THE SKY’S THE LIMIT
Back in 1962, American television began broadcasting a novel cartoon show called The Jetsons.
The show portrayed a family, and the society of which it was a part, that lived in a technologically advanced future that included being able to make video calls, access instant on-screen news, wear smartwatches, use robotic assistants, drones, augmented reality and, of course, flying cars.
In 1962, this was wild stuff, wacky science fiction, the imaginings of fertile minds that were being exposed to the titanic tussle of the space race between the USA and the Soviet Union and who had recently heard President Kennedy announce that the US ‘should commit itself to achieving the goal, before this decade is out, of landing a man on the Moon and returning him safely to the Earth’.
That sentence, even uttered by the President, must have seemed pretty jaw-dropping at the time, but 60 years later not only can 12 sets of footprints be found on the Moon but pretty much everything in the list that was dreamed up for The Jetsons has come to fruition too.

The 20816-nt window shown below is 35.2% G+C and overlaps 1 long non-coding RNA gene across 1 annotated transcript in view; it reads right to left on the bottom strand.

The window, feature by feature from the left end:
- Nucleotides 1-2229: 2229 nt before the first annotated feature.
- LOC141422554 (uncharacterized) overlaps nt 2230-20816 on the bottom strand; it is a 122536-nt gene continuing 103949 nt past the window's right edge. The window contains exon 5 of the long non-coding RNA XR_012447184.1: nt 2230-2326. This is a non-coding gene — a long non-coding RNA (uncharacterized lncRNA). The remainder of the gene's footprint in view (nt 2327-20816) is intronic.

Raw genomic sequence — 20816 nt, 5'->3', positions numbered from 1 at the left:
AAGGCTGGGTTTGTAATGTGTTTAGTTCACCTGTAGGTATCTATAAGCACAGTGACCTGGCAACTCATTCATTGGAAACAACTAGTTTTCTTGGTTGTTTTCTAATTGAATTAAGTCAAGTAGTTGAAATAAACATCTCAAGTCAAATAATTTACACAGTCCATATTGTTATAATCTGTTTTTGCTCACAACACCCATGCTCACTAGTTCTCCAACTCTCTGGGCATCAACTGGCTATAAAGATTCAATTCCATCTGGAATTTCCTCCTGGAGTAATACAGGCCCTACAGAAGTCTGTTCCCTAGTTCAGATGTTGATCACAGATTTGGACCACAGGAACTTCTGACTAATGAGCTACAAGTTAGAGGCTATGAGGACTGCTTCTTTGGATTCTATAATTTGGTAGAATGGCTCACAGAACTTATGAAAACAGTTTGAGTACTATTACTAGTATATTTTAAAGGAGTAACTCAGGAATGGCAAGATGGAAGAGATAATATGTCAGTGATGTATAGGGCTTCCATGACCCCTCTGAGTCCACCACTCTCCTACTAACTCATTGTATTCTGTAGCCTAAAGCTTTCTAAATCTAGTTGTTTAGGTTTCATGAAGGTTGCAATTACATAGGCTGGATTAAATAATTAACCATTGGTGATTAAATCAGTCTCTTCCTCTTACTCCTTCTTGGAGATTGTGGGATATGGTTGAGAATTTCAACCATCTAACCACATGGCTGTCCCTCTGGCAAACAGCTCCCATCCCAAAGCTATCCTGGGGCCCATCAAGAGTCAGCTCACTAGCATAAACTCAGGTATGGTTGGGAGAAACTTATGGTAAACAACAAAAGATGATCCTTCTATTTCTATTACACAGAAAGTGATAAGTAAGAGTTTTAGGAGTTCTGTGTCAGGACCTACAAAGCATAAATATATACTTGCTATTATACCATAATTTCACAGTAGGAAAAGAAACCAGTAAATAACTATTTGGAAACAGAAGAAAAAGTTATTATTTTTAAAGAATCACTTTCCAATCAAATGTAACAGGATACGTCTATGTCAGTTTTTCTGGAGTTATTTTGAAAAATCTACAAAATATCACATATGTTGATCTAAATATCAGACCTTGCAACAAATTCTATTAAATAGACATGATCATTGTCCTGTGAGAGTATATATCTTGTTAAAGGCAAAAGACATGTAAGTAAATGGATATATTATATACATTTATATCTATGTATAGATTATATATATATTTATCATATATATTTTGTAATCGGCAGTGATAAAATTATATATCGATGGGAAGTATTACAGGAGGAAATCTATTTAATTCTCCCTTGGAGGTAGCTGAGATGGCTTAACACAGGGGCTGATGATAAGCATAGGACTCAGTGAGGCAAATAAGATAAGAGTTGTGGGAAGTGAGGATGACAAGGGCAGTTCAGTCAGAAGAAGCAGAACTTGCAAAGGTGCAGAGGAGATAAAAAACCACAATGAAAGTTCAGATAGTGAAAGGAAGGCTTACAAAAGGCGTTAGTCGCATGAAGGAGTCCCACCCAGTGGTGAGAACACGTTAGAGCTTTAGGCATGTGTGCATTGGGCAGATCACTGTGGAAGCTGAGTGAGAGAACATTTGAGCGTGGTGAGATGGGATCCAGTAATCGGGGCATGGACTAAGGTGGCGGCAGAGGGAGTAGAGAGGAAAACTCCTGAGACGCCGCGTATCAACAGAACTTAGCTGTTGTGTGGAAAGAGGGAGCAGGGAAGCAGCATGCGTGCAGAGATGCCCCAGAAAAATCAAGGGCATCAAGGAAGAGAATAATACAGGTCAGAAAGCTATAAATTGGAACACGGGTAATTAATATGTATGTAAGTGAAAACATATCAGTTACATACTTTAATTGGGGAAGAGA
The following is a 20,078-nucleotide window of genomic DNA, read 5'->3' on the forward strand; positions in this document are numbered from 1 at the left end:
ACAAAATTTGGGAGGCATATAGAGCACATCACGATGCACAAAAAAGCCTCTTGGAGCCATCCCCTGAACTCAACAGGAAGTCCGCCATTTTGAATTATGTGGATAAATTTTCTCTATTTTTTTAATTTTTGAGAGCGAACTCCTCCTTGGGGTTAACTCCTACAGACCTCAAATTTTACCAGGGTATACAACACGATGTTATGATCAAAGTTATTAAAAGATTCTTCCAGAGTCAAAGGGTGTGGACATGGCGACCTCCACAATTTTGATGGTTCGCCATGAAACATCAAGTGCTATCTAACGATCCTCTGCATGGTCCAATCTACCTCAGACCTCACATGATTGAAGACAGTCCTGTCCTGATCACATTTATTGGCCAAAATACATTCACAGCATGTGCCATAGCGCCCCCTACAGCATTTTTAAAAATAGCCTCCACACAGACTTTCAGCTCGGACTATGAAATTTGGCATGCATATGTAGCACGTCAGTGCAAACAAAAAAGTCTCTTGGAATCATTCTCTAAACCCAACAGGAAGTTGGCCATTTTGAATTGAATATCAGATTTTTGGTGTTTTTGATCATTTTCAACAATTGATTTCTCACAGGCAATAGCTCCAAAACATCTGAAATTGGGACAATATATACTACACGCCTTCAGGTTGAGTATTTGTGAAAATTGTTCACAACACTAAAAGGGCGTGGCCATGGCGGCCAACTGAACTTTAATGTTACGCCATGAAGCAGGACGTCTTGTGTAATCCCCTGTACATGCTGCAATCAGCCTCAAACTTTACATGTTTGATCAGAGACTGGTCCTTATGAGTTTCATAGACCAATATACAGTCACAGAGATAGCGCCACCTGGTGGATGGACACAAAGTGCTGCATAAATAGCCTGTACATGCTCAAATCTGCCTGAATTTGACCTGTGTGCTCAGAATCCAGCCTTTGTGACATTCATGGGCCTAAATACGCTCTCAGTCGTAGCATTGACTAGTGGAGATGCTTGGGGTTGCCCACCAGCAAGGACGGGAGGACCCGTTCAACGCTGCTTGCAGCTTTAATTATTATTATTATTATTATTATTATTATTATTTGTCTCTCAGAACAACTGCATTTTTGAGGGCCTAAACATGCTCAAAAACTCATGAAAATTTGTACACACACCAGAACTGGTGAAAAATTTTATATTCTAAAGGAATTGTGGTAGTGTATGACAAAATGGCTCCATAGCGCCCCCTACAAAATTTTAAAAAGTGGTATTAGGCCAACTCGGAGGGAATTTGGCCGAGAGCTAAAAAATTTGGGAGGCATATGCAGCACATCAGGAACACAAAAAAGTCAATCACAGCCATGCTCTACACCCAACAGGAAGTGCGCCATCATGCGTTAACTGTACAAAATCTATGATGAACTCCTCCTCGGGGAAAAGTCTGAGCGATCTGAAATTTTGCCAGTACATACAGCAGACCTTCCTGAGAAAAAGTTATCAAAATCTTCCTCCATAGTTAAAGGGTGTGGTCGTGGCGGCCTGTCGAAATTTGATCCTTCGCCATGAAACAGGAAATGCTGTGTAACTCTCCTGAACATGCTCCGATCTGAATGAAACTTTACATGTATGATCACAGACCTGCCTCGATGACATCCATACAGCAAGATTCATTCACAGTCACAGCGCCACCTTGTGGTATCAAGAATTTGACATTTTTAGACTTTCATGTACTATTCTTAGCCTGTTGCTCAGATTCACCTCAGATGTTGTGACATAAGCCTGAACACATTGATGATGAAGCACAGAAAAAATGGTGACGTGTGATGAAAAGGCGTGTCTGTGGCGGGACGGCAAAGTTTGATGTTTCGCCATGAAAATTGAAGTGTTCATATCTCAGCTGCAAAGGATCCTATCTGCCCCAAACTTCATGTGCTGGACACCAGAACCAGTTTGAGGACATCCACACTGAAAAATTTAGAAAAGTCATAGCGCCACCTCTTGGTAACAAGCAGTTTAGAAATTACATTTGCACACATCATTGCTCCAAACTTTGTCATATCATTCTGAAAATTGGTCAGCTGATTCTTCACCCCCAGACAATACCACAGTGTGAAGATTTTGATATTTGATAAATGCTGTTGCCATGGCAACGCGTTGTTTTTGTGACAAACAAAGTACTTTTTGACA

And yes, that includes flying cars.
While they may still seem like a bit of wishful thinking to many of us, the truth is that flying cars are already here and there is a budding industry developing around them with several prototype vehicles having been recently tested and some already on sale.
The makers of these craft say there are good reasons to look at their creations as a solution, or part of the solution, to transportation problems. And the logic behind the argument for their inclusion in conversations about future transport needs is impeccable. For example, in a world in which cities become more crowded and traffic snarls often reach epic proportions (who hasn’t sat and fumed through a slow-moving traffic jam on their daily commute?) the case for a mode of personal or taxi-like transport that can fly swiftly above the congestion seems clear cut.
But while the congestion reason is the one with which the public can most obviously identify, there are other arguments to be made.
Steve Baxter, Queensland’s Chief Entrepreneur and a proponent of the flying car concept, explained recently in an interview with ABC Radio that such vehicles not only offer a way to beat road congestion but could also reduce the heavy financial cost to the taxpayer of building new roads or maintaining old ones. After all, as more people travel by air, the need for such investment in roads lessens.